BY: CAROLINE ROLF
The sun rises on a clear, -40° morning as competitors place their callused hands on the back of their sled, perching, dogs waiting to run. The only sounds across the ice are sharp breaths and paws crunching the snow beneath them. It has all come down to the next 10 days in which mushers will navigate their way along the top of the world through jagged ice, over steep mountains and between sparse pines – for the most part in complete darkness and isolation. Crowds will gather to welcome the packs of powerful dogs that will pull the racers across the finish line. But to make it to the end is no easy feat. Sunlight touches the racers for about seven hours a day, which can cause hallucinations after one too many nighttime runs. This expedition is an overwhelming physical, mental and emotional test, it’s no wonder this is considered the toughest sled dog race in the world.
The Yukon Quest International Dog Sled Race takes places between Whitehorse, Yukon and Fairbanks, Alaska every year. This trek is considered a much more grueling test of endurance than the better known, Iditarod. This grittier quest pushes limits of skill and resilience across the harsh terrain of frozen ground and slopes, partially following the trail of gold rush prospectors. Thousands of spectators from around the world gather at the start line in February, the coldest month of the year, to celebrate the brave few that are about to embark on a 1000-mile journey that most of us would never consider trying. Then again, mushers aren’t like most of us.
Hugh Neff, champion of the 2016 Yukon Quest said, “There’s so much more to this race than just winning, it’s not about some trophy.”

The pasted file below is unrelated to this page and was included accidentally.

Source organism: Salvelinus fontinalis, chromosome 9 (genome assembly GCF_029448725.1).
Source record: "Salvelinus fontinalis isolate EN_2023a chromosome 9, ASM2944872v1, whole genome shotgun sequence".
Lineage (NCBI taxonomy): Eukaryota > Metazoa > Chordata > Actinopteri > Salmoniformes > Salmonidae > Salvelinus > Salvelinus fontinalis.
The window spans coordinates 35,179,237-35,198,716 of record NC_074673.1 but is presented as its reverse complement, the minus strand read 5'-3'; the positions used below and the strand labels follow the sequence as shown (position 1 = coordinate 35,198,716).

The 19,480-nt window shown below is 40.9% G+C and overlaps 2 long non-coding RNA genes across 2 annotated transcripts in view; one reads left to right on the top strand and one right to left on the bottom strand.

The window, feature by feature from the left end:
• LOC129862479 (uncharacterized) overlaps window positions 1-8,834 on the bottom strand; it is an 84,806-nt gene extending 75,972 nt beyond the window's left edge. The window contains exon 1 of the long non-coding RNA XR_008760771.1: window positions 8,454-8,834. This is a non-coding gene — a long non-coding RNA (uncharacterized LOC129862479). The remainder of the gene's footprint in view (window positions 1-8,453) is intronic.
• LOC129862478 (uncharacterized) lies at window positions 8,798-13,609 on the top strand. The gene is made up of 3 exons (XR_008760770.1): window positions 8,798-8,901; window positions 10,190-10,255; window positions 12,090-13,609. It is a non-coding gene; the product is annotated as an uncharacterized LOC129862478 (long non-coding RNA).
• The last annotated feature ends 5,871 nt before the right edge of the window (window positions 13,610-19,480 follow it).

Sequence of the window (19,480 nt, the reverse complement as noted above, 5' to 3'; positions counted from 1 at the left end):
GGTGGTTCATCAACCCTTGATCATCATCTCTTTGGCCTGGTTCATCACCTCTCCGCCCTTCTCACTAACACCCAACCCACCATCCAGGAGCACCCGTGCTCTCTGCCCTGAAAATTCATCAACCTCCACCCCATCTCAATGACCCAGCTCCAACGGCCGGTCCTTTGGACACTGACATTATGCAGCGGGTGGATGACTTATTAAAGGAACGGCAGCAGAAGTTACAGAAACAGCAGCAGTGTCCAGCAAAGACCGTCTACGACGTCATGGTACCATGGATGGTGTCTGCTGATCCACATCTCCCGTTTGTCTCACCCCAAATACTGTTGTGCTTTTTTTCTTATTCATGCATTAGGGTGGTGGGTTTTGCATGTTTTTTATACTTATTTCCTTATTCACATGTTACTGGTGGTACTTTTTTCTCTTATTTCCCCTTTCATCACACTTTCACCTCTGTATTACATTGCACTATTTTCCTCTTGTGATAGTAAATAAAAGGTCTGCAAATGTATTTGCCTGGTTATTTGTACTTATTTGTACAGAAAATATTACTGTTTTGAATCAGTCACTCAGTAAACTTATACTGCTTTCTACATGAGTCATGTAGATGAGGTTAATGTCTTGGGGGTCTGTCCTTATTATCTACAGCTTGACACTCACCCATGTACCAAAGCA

The mushers and their 14-dog team carry necessary food, equipment and supplies over the entire course, receiving help only at the 11 checkpoints placed along the trails. These checkpoints are hosted by small communities and can be anywhere from 100 to more than 300 km apart. The audience can follow the race here amongst the media waiting for the next racer to arrive, in hopes of getting on quote on the demanding hellscape. These breaks are crucial for competitors to get a brief moment to replace gear (at the expense of a time penalty) and a little shuteye before dashing back into the snowy frontier. Most importantly, checkpoints allow for the huskies to get the care they need from special veterinarians. These small town checkpoints are the true soul of the daring Quest. It is here that racers share stories and warm food, visit with community members and volunteers and make friends during the mentally challenging journey of loneliness.
The only thing that is promised along the frigid trails is change. Come the sunrise of each day, mushers can expect to face a new obstacle during the Yukon Quest. This includes threatening blizzards and melting ice that demands teams take alternative, and sometimes more challenging routes. There is no secret or set of guidelines to winning – or even finishing the 1000-mile international race. Only the most determined dog sled teams sign up more than once, addicted to the extreme expedition that can only be experienced in one of the darkest regions in the world.